Film and Feminism with Kelly Otto


 At first, Kelly Otto was only interested in meeting Channing Tatum. Otto and a friend happened to be in downtown Chicago during the filming of the Wachowski siblings’ Jupiter Ascending, a film in which Tatum held a lead role. While on set, she struck up a conversation with an assistant director. Within a week she received an email from him with just two words: You’re in!


 Otto, 18 at the time, worked as a production assistant for the rest of the filming in Chicago. She’s now in her third year of Webster’s film program.

 The Ampersand: What is it like being a female in a male-dominated industry?

 Kelly Otto: It’s great and stressful and awful. I don’t care what anybody else is saying or doing or not doing. I know it’s different at Webster than it would be in the real world. It’s never been, “Oh you’re a girl, you do this job on the film set.” I’m here and I’m here to learn how to do it. I may not be as strong as some of the guys lifting equipment but people are always there to help.

 Amp: What films have you worked on?

 KO: At Webster, I have worked on my friends’ films and I’m working on my own film. I started as a freshman working on senior overviews, which was really cool. I spent a lot of time traveling back and forth from the Chicago suburbs freshman year [to work on films]. Jupiter Ascending was the first thing I ever did. I was fresh out of high school and I didn’t know really what was going on. I wasn’t even declared a film major.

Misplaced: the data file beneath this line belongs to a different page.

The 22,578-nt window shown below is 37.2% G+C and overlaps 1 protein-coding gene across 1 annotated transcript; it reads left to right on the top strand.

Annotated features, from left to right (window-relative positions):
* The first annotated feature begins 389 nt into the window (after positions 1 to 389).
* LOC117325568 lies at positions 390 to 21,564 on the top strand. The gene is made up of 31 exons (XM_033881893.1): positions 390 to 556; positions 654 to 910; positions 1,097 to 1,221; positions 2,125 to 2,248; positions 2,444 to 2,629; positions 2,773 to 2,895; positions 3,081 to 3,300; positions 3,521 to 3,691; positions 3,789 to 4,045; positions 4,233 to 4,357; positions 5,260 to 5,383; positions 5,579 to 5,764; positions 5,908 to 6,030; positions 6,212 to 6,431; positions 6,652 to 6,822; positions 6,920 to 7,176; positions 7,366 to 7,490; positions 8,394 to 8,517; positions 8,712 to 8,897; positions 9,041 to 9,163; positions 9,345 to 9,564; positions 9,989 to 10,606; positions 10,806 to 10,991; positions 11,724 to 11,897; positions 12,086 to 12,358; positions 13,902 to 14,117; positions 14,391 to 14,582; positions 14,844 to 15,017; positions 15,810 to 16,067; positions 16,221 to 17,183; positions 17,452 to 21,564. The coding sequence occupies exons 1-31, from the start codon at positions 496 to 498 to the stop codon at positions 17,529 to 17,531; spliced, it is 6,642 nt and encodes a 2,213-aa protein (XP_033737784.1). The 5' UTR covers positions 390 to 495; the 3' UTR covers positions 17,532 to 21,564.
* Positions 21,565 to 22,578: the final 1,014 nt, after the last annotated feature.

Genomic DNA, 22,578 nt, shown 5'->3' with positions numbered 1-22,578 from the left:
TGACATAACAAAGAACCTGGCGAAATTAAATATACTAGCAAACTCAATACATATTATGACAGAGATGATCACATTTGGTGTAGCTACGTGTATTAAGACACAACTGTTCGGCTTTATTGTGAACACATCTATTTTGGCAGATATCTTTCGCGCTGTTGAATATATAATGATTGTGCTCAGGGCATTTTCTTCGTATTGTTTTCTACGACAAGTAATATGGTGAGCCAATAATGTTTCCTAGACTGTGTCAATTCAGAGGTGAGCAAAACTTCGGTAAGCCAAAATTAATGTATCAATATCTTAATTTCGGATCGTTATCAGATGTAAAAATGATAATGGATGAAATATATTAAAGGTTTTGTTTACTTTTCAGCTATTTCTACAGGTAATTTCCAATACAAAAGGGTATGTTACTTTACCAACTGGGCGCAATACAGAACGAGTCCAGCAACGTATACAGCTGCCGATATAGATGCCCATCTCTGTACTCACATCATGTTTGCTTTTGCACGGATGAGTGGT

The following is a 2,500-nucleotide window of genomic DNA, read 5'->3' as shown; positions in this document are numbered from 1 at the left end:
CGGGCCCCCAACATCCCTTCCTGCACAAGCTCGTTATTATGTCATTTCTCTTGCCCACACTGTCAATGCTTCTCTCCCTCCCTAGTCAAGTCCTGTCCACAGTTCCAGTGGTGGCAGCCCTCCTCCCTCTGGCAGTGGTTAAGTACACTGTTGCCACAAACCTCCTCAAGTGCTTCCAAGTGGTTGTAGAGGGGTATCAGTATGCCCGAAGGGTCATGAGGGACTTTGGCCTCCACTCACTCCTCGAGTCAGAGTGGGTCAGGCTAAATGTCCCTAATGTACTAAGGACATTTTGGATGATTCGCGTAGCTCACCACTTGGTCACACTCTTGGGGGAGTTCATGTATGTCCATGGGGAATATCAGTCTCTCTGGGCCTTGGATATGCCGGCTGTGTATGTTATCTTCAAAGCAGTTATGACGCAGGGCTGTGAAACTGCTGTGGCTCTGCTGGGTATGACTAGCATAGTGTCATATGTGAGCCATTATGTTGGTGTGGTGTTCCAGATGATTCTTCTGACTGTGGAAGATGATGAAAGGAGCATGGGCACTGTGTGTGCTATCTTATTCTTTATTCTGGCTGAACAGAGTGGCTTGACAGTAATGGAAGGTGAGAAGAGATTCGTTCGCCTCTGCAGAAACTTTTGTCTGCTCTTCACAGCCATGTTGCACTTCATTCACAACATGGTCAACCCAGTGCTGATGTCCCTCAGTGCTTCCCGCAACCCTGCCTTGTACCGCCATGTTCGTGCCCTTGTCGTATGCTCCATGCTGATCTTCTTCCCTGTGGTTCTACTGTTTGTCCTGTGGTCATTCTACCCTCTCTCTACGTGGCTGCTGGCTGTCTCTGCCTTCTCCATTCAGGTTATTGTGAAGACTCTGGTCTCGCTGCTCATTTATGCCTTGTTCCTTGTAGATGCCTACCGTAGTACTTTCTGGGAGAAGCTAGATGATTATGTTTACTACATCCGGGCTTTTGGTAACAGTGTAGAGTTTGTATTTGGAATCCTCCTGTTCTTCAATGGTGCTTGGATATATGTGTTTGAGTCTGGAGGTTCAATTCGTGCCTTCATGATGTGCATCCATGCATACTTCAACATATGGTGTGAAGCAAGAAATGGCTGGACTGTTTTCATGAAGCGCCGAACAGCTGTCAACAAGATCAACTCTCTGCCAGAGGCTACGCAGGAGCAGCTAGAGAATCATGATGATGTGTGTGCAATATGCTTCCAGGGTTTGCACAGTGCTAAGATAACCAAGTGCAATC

Amp: What do you want your films to say?

 KO: I think sometimes they don’t need to say anything. Sometimes I just make them for fun and to practice the art of making film. I want people to question themselves, their actions and their behaviors. I’d like to reach a wider audience and make real changes in the world. Equality, inclusion, diversity and being open-minded are very important to me. I always tease about how I want to make a movie about how lazy people are and how it’s so easy to recycle your water bottles but no one does.

 Amp: How did you get interested in film?

 KO: [My family] loved celebrities and movies — that is what we bond over. My mom was a big influence in that sense, because after we would go see a movie, she would ask what our favorite part was and what we didn’t like. She would make everybody answer the questions and she still does. Now I make my friends do that same thing.

 Amp: Where do you see yourself in five or ten years?

 KO: Hopefully not a production assistant, but I know people who are production assistants that could be my parents. I think after school I will go back to Chicago and work as much as I can, just dig my fingers into anything I can. There’s a lot of issues with it though — money, buying the equipment, finding space to do things in. It costs lots and lots of money. I could also see myself traveling around the world documenting things.


Story: Melissa Buelt

Photos: Julia Peschel

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